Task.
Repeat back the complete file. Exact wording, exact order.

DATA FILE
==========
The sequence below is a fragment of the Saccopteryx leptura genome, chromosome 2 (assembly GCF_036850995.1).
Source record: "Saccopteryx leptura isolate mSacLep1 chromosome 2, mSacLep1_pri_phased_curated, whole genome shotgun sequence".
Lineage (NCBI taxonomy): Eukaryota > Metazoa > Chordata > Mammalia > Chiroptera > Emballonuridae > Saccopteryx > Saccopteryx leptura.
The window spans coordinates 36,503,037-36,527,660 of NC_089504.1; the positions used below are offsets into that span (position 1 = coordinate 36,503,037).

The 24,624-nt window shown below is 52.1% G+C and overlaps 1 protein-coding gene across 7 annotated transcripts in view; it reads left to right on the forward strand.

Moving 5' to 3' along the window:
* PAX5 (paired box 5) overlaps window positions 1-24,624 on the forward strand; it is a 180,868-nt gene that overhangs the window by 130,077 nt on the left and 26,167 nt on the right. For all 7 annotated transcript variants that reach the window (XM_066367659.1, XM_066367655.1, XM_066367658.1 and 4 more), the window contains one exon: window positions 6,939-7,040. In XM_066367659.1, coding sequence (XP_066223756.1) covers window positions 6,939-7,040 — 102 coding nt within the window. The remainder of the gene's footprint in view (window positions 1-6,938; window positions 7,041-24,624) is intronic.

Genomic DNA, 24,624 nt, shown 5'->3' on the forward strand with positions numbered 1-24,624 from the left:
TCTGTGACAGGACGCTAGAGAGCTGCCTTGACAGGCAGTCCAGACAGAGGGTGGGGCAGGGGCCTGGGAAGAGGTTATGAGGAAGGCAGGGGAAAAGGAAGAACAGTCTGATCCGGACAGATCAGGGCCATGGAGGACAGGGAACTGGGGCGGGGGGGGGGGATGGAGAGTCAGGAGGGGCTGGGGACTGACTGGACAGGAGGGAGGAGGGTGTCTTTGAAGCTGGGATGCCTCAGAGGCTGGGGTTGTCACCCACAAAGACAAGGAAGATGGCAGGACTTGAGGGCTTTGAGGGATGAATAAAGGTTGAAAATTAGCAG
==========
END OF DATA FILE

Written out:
The sequence below is a fragment of the Saccopteryx leptura genome, chromosome 2 (assembly GCF_036850995.1).
Source record: "Saccopteryx leptura isolate mSacLep1 chromosome 2, mSacLep1_pri_phased_curated, whole genome shotgun sequence".
Lineage (NCBI taxonomy): Eukaryota > Metazoa > Chordata > Mammalia > Chiroptera > Emballonuridae > Saccopteryx > Saccopteryx leptura.
The window spans coordinates 36,503,037-36,527,660 of NC_089504.1; the positions used below are offsets into that span (position 1 = coordinate 36,503,037).

The 24,624-nt window shown below is 52.1% G+C and overlaps 1 protein-coding gene across 7 annotated transcripts in view; it reads left to right on the forward strand.

Moving 5' to 3' along the window:
* PAX5 (paired box 5) overlaps window positions 1-24,624 on the forward strand; it is a 180,868-nt gene that overhangs the window by 130,077 nt on the left and 26,167 nt on the right. For all 7 annotated transcript variants that reach the window (XM_066367659.1, XM_066367655.1, XM_066367658.1 and 4 more), the window contains one exon: window positions 6,939-7,040. In XM_066367659.1, coding sequence (XP_066223756.1) covers window positions 6,939-7,040 — 102 coding nt within the window. The remainder of the gene's footprint in view (window positions 1-6,938; window positions 7,041-24,624) is intronic.

Genomic DNA, 24,624 nt, shown 5'->3' on the forward strand with positions numbered 1-24,624 from the left:
TCTGTGACAGGACGCTAGAGAGCTGCCTTGACAGGCAGTCCAGACAGAGGGTGGGGCAGGGGCCTGGGAAGAGGTTATGAGGAAGGCAGGGGAAAAGGAAGAACAGTCTGATCCGGACAGATCAGGGCCATGGAGGACAGGGAACTGGGGCGGGGGGGGGGGATGGAGAGTCAGGAGGGGCTGGGGACTGACTGGACAGGAGGGAGGAGGGTGTCTTTGAAGCTGGGATGCCTCAGAGGCTGGGGTTGTCACCCACAAAGACAAGGAAGATGGCAGGACTTGAGGGCTTTGAGGGATGAATAAAGGTTGAAAATTAGCAG